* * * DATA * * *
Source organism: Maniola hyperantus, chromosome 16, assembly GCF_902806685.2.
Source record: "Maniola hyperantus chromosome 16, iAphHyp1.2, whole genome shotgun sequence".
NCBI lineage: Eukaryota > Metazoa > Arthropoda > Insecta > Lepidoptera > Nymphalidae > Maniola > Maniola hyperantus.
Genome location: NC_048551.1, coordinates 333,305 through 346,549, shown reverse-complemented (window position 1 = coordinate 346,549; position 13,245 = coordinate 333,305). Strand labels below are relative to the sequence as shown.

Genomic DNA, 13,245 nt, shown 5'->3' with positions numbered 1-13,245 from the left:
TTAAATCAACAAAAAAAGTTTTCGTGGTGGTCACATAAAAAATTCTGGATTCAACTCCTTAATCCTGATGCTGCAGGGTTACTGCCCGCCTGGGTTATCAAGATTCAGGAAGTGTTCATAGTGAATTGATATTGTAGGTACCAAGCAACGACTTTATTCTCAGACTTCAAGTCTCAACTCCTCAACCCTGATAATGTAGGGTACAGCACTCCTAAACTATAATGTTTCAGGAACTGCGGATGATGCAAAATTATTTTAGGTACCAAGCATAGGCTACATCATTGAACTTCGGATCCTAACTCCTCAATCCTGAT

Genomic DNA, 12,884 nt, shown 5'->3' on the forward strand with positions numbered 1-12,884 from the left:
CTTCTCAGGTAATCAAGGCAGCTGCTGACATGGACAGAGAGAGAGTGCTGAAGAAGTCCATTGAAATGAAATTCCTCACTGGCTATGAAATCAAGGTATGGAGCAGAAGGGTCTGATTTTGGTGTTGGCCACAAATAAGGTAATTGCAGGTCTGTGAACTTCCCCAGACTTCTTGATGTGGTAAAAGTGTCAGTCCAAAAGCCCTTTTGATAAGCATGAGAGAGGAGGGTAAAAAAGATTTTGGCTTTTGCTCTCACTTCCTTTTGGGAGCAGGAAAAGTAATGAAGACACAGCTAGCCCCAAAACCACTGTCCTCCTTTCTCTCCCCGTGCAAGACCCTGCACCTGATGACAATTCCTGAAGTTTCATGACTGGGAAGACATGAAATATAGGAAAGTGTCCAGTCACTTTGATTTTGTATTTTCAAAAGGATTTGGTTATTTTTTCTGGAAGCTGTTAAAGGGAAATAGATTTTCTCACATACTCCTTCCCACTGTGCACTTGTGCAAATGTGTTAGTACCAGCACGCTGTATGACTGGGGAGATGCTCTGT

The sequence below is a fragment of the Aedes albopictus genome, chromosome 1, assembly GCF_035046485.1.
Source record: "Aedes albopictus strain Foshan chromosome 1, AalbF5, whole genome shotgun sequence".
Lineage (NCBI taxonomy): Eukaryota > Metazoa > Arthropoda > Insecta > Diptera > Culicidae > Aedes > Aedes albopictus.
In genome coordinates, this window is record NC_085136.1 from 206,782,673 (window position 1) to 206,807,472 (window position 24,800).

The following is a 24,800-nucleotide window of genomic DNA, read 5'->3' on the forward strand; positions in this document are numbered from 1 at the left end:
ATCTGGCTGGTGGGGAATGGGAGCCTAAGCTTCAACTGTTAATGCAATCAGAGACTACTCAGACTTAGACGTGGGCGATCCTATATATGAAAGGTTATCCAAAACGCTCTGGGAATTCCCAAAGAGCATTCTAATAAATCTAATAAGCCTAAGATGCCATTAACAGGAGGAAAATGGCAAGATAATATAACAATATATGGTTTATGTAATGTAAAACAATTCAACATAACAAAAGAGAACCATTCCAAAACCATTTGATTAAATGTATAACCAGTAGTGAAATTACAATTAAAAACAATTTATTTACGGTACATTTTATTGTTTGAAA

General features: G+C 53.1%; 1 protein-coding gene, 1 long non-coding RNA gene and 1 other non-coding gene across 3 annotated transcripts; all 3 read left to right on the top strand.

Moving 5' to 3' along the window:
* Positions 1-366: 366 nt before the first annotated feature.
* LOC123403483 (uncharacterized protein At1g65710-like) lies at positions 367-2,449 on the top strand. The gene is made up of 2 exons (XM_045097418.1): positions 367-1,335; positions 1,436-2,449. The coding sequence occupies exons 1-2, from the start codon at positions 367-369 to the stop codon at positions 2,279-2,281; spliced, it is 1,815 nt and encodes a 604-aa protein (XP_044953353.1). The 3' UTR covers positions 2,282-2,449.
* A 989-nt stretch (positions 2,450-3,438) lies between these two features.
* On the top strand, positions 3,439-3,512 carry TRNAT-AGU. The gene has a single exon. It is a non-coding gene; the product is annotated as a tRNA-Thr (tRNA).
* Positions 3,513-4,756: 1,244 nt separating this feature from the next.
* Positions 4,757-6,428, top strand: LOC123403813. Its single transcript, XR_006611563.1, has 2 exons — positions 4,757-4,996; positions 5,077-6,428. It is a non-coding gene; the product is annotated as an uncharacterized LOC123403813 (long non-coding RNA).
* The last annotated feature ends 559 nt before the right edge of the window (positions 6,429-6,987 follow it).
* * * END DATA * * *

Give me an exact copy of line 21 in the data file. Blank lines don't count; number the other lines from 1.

* Positions 3,513-4,756: 1,244 nt separating this feature from the next.